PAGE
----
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    \r\nStill, there are worse problems.\r\n
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    "That\'s what I do, I drink and I know things" - Tyrion Lannister
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    \r\n Quote Originally Posted by GreatLaker\r\n View Post\r\n
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    Life is for Living. Money is for Spending. What\'s the point of being the richest person in the retirement home?
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    \r\n Having plans and goals makes it easier not to spend on things that don\'t bring you value. Remembering that a dollar saved now will compound to about $4 in 30 years, so that is how much spending now is taking away from your future.
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    Agree that $ is for spending. My father always said it was only good for the things you could do with it.
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    \r\nYes, thinking of spending now taking away from one’s future can be powerfully motivating.
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    \r\nIn the years when I owed money on my house I was to tight that I squeaked, as my granny would say. But it served me well. Back in the days of 10-12% house mortgages, I would always choose paying down the mortgage above anything that could not wholly be justified. My work colleagues would go out of the office for coffee once (often twice) a day and sit in a coffee shop where they would pay a dollar or whatever, plus tip and tax for a cup of coffee. I almost never did. I would reckon that that $1 for coffee could go to my mortgage. If it went for coffee, then that coffee would cost me $1.10 in the first year (adding interest at 10% that could have been avoided) and an ongoing interest expense thereafter. So I would buy a 2-lb. tin of coffee at Safeway and have coffee at home before work for about 5 cents a cup.
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    \r\nAfter a few years, I would hear people whose incomes were equal to or greater than mine say things to me like “You’re lucky. You’re rich. You own a house in Kerrisdale, a waterfront home in the gulf islands, etc., etc.” Yes, true. But they were going to nice restaurants, buying those Starbucks “tall” coffees (never cared for all that Starbucks jargon), driving their new BMWs, trips to Paris, etc. For me, I had to choose. It was no sacrifice at all to eschew some of those ephemeral things to live in what I found to be very agreeable surroundings every day of the year. I suppose there are some who are content to live in a slum, provided they can come and go in their new cars. We all make choices. Mine are superior to no one’s. When I bought my first Vancouver house, I parked my car in the back yard for a full year to save the approx. $100 annual cost of insuring it. I wanted the house more than the convenience of the car. Well worth it.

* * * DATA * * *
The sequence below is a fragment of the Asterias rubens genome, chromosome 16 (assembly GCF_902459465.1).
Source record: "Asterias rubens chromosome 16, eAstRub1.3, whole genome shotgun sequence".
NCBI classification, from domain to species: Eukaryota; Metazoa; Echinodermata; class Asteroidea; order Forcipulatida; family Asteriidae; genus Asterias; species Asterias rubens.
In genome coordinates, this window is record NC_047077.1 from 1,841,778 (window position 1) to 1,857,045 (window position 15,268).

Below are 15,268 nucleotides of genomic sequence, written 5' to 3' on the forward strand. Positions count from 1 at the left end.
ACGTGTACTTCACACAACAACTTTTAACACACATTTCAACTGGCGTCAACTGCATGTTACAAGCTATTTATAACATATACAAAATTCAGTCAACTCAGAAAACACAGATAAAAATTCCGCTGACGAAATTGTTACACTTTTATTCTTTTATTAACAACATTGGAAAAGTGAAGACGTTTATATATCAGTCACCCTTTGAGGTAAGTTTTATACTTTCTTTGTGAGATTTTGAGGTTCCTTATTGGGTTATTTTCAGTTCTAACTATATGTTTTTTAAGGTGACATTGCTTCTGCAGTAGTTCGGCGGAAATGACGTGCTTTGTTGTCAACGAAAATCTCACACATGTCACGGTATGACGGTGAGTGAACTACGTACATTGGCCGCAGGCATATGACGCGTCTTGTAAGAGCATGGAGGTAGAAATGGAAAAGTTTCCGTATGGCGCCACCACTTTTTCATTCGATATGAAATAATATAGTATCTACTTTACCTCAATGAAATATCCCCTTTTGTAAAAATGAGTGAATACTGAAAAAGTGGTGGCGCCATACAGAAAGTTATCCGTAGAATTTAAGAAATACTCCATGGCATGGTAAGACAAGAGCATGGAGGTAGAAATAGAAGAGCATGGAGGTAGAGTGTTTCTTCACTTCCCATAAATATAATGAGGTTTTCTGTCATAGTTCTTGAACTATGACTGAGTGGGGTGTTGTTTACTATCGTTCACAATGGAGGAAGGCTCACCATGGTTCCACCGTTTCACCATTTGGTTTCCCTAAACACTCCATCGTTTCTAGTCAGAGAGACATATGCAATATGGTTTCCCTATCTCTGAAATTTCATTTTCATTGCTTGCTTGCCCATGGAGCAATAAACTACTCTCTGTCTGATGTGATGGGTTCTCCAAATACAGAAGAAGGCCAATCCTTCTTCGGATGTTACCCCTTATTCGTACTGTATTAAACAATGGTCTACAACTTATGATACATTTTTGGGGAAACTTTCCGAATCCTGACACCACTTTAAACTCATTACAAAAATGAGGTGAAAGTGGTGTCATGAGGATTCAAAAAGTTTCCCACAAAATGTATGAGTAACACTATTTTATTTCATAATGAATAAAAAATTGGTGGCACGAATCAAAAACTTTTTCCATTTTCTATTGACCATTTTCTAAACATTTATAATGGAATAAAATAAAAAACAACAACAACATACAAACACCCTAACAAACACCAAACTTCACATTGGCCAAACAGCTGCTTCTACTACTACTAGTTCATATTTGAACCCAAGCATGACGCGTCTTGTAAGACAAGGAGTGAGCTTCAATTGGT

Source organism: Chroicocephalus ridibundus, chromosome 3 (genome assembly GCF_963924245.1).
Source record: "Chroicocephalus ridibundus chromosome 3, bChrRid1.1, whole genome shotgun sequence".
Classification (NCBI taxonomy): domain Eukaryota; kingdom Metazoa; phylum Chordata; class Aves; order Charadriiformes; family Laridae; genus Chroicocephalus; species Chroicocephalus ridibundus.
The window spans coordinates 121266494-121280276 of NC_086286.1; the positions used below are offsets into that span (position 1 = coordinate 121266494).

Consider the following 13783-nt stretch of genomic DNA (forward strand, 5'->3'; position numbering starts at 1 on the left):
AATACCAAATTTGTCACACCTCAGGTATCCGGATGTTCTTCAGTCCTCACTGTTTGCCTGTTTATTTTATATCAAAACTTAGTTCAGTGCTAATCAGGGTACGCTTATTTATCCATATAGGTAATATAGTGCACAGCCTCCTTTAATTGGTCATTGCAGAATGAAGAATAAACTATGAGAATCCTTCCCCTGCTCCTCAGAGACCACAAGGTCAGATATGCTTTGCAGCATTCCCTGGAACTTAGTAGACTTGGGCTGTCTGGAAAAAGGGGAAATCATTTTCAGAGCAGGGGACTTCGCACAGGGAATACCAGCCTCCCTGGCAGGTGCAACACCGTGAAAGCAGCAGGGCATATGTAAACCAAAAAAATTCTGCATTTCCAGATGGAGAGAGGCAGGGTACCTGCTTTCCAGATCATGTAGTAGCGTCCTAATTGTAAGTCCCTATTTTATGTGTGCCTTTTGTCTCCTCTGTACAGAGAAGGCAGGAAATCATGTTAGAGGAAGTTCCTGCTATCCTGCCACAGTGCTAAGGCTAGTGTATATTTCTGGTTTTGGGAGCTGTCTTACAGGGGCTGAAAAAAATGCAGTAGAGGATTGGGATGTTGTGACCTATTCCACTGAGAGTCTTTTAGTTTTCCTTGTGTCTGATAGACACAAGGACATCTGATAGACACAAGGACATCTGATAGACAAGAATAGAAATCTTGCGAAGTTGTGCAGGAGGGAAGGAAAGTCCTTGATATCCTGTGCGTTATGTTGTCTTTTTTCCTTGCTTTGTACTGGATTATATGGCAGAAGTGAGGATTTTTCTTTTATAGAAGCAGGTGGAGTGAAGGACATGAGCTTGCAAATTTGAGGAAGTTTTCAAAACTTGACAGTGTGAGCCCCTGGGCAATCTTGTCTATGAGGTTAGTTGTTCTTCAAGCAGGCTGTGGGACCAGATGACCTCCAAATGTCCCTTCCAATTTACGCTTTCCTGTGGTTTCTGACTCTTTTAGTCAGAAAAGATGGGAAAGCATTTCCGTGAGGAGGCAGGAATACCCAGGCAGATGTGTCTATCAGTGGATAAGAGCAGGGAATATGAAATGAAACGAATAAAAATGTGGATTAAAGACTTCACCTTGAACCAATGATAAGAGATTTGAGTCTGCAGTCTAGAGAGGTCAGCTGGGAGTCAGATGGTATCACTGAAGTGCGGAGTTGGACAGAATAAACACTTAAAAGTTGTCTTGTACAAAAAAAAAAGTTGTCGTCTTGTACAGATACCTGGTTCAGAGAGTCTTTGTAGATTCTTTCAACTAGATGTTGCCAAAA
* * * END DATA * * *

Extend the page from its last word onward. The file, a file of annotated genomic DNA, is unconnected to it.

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    \r\n Quote Originally Posted by Koogie\r\n View Post\r\n
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    I liked the one analogy upthread of the bag of chips. In school, I used to have the same attitude. Hmm, those chips look good but I\'d rather have the $1 on the bank. Or I\'d rather read a library book than go spend 12$ at the movies with friends (this was *gasp* pre-internet days !!) I have a sister and brother and at holiday gatherings, all our spouses make fun of the siblings for being cheap. My brother still wears t-shirts in public that he has that are older than his daughters (and one of them is in university).
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    A friend in law school liked doughnuts. She would wince at the cost of a dozen of ‘em, but still allow herself to buy them on the “in for a penny, in for a pound” principle. She would say she was in so much debt already, what difference would the cost of the doughnuts make? I kept quiet. I had no debt in law school. I had no “help” from anyone for the costs. I worked part-time and lived frugally. The one splurge was home. I rented a house in a nice part of town. Most students lived in residence or in crappy apartments. I wanted to go home every day to a pleasant environment, with some garden, no sounds coming at me through a wall, etc. To me, well worth it. That continues to this day. As far as where I live is concerned, no expense is too great. My home is my refuge, my castle. Ditto for food. I\'ll pay whatever it takes for quality ingredients. That was not always the way. I ate my fair share of peanut butter sandwiches in my university years, before peanut allergies came into vogue - unheard of in those days.